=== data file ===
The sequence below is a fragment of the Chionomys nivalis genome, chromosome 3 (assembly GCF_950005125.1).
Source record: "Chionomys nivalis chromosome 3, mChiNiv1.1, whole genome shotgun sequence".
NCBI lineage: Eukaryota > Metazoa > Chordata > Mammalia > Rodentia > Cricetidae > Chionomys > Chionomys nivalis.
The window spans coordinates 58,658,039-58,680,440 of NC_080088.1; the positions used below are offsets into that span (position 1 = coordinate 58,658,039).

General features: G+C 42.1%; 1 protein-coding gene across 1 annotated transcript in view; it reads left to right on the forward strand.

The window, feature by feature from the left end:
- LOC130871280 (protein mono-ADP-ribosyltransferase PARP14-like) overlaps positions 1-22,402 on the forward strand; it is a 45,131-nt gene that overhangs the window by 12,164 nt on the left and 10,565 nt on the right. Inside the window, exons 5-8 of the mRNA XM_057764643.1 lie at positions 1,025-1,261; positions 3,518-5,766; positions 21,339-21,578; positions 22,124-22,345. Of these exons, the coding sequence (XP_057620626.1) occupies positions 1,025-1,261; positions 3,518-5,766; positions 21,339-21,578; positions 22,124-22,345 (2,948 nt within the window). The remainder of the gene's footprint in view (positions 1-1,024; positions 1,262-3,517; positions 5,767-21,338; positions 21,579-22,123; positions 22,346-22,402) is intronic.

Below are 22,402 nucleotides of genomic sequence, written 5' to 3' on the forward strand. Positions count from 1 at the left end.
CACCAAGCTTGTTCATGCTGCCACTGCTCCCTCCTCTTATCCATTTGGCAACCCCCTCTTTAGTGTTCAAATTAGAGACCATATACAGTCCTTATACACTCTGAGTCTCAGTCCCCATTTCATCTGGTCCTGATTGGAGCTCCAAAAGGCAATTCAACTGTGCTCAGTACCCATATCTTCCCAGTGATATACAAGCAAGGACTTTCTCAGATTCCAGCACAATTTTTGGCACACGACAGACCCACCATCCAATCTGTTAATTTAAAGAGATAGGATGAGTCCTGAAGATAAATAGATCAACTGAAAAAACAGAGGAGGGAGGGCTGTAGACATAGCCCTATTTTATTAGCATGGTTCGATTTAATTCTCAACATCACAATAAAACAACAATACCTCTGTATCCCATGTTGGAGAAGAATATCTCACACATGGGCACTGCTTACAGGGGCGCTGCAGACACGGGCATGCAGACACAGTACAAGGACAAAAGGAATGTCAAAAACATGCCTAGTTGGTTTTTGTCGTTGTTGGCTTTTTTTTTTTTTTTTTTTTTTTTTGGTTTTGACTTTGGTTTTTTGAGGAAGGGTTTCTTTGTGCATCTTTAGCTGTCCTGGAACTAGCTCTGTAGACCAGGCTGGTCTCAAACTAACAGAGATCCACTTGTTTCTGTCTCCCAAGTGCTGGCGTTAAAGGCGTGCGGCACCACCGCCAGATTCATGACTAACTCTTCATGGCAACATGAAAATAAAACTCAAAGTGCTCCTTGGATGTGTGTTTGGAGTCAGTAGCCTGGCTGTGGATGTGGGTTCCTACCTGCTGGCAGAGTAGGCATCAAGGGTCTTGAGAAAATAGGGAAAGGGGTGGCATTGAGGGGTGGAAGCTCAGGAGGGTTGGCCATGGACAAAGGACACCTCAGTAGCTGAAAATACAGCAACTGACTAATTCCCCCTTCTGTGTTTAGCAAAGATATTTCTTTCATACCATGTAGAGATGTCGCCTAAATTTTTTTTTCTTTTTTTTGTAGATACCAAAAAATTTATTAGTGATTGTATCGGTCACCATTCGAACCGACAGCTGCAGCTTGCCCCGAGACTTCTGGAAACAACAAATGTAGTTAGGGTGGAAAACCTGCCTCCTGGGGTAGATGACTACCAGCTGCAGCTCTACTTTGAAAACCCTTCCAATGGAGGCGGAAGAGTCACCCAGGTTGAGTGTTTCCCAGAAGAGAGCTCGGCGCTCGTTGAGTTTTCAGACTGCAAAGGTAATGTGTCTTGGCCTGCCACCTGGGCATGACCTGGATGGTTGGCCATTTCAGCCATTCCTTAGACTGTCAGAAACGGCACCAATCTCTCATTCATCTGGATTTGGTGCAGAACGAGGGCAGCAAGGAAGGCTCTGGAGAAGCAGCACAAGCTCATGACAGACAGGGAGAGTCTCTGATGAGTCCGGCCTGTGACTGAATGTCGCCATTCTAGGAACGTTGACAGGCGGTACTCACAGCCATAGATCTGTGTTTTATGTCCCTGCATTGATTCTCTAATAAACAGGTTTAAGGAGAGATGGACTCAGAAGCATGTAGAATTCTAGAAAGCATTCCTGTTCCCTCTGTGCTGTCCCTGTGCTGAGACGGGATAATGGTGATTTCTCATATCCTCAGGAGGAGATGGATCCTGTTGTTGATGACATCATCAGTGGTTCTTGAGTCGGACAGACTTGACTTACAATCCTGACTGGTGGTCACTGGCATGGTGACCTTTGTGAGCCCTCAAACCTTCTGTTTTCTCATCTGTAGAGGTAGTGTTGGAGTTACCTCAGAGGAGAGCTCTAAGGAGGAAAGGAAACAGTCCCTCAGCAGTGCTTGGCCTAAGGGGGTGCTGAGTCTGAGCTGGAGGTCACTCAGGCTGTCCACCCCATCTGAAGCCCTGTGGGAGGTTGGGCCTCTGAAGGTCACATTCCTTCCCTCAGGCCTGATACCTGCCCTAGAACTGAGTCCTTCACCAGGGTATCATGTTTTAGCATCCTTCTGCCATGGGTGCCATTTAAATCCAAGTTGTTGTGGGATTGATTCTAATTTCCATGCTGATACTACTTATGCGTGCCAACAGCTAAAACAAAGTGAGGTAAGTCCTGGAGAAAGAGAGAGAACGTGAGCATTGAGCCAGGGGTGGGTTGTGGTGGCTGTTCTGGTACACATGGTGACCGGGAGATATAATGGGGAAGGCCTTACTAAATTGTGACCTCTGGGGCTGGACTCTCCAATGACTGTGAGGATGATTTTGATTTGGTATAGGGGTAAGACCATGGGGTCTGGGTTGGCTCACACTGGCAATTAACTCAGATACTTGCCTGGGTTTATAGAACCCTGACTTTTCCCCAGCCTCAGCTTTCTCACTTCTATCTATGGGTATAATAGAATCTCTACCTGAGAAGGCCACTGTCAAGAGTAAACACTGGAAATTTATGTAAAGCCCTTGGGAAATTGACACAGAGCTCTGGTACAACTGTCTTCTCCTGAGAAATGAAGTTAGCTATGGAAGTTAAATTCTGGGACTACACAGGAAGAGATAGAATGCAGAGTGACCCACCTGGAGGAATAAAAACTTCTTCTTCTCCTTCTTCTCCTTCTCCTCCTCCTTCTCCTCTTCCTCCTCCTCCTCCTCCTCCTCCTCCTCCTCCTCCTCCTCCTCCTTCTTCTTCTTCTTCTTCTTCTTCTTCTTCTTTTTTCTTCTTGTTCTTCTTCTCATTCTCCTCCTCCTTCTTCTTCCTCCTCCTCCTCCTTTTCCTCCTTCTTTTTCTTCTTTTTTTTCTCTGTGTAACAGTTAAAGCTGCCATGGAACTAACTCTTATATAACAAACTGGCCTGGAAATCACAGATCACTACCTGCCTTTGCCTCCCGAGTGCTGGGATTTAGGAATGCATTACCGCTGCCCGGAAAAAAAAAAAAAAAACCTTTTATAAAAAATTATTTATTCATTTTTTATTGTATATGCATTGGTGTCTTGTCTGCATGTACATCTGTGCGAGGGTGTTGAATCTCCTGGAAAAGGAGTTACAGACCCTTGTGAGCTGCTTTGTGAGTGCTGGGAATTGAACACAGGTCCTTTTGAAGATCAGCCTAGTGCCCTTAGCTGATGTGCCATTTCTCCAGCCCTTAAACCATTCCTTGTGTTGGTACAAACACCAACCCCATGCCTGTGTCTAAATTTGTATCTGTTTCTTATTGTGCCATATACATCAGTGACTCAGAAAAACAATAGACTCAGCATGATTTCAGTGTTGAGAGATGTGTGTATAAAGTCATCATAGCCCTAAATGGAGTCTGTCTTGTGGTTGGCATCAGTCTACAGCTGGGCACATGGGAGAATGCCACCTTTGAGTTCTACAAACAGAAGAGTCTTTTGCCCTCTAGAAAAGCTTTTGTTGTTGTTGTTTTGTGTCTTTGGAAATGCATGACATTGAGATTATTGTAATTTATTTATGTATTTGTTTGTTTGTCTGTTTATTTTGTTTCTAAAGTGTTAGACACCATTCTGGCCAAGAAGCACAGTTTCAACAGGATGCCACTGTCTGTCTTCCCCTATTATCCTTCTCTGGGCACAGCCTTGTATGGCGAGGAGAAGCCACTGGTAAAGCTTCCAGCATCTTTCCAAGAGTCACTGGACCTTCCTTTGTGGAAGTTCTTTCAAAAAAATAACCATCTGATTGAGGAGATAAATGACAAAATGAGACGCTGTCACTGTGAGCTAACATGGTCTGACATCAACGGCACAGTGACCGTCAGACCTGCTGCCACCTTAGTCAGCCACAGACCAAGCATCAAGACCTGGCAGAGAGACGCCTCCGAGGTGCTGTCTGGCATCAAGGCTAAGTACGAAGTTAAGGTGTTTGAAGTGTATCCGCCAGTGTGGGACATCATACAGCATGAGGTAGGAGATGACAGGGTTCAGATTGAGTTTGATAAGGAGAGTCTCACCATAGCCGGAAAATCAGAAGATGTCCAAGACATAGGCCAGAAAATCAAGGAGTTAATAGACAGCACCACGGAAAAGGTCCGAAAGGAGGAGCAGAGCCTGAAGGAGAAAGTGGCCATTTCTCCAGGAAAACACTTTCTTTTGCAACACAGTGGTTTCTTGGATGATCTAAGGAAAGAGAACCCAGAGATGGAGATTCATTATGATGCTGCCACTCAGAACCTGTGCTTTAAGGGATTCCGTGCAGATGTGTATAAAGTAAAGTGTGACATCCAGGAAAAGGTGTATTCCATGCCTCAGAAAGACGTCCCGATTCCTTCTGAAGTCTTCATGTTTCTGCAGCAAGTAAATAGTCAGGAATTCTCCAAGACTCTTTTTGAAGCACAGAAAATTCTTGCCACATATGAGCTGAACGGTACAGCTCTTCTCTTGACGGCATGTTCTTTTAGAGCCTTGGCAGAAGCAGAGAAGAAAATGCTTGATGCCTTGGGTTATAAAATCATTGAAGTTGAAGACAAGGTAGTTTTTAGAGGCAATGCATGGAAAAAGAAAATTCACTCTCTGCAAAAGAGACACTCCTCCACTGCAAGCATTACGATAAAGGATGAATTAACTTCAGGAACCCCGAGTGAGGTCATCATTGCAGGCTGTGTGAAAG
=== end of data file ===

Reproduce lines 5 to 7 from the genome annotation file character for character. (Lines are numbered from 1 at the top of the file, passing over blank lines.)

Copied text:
General features: G+C 42.1%; 1 protein-coding gene across 1 annotated transcript in view; it reads left to right on the forward strand.

The window, feature by feature from the left end:
- LOC130871280 (protein mono-ADP-ribosyltransferase PARP14-like) overlaps positions 1-22,402 on the forward strand; it is a 45,131-nt gene that overhangs the window by 12,164 nt on the left and 10,565 nt on the right. Inside the window, exons 5-8 of the mRNA XM_057764643.1 lie at positions 1,025-1,261; positions 3,518-5,766; positions 21,339-21,578; positions 22,124-22,345. Of these exons, the coding sequence (XP_057620626.1) occupies positions 1,025-1,261; positions 3,518-5,766; positions 21,339-21,578; positions 22,124-22,345 (2,948 nt within the window). The remainder of the gene's footprint in view (positions 1-1,024; positions 1,262-3,517; positions 5,767-21,338; positions 21,579-22,123; positions 22,346-22,402) is intronic.